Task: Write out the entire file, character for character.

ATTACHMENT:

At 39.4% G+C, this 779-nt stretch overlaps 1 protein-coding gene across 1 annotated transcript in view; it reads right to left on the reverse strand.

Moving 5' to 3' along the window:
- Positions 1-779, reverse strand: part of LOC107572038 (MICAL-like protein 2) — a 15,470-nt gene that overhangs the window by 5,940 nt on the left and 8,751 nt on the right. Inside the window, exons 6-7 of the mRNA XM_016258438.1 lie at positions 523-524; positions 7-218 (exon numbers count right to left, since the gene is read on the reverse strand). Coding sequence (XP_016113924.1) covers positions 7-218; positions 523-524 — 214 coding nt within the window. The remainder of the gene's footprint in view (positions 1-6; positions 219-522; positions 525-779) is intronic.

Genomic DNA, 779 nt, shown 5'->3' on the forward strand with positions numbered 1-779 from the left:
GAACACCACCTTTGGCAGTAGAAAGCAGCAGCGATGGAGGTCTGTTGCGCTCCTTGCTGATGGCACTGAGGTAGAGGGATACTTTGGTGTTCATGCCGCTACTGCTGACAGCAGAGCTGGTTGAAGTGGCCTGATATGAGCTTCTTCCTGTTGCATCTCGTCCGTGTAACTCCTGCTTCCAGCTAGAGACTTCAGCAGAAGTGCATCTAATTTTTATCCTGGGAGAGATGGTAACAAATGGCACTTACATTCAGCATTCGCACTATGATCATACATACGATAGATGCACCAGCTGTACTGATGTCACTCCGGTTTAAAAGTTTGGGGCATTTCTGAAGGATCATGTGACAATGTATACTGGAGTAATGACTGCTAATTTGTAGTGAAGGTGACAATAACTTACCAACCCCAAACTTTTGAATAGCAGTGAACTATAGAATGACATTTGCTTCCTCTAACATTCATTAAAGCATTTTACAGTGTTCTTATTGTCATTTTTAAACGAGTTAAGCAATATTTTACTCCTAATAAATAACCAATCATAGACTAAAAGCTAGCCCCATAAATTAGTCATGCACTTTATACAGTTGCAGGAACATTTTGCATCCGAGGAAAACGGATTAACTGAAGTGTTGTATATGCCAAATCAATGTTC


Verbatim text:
At 39.4% G+C, this 779-nt stretch overlaps 1 protein-coding gene across 1 annotated transcript in view; it reads right to left on the reverse strand.

Moving 5' to 3' along the window:
- Positions 1-779, reverse strand: part of LOC107572038 (MICAL-like protein 2) — a 15,470-nt gene that overhangs the window by 5,940 nt on the left and 8,751 nt on the right. Inside the window, exons 6-7 of the mRNA XM_016258438.1 lie at positions 523-524; positions 7-218 (exon numbers count right to left, since the gene is read on the reverse strand). Coding sequence (XP_016113924.1) covers positions 7-218; positions 523-524 — 214 coding nt within the window. The remainder of the gene's footprint in view (positions 1-6; positions 219-522; positions 525-779) is intronic.

Genomic DNA, 779 nt, shown 5'->3' on the forward strand with positions numbered 1-779 from the left:
GAACACCACCTTTGGCAGTAGAAAGCAGCAGCGATGGAGGTCTGTTGCGCTCCTTGCTGATGGCACTGAGGTAGAGGGATACTTTGGTGTTCATGCCGCTACTGCTGACAGCAGAGCTGGTTGAAGTGGCCTGATATGAGCTTCTTCCTGTTGCATCTCGTCCGTGTAACTCCTGCTTCCAGCTAGAGACTTCAGCAGAAGTGCATCTAATTTTTATCCTGGGAGAGATGGTAACAAATGGCACTTACATTCAGCATTCGCACTATGATCATACATACGATAGATGCACCAGCTGTACTGATGTCACTCCGGTTTAAAAGTTTGGGGCATTTCTGAAGGATCATGTGACAATGTATACTGGAGTAATGACTGCTAATTTGTAGTGAAGGTGACAATAACTTACCAACCCCAAACTTTTGAATAGCAGTGAACTATAGAATGACATTTGCTTCCTCTAACATTCATTAAAGCATTTTACAGTGTTCTTATTGTCATTTTTAAACGAGTTAAGCAATATTTTACTCCTAATAAATAACCAATCATAGACTAAAAGCTAGCCCCATAAATTAGTCATGCACTTTATACAGTTGCAGGAACATTTTGCATCCGAGGAAAACGGATTAACTGAAGTGTTGTATATGCCAAATCAATGTTC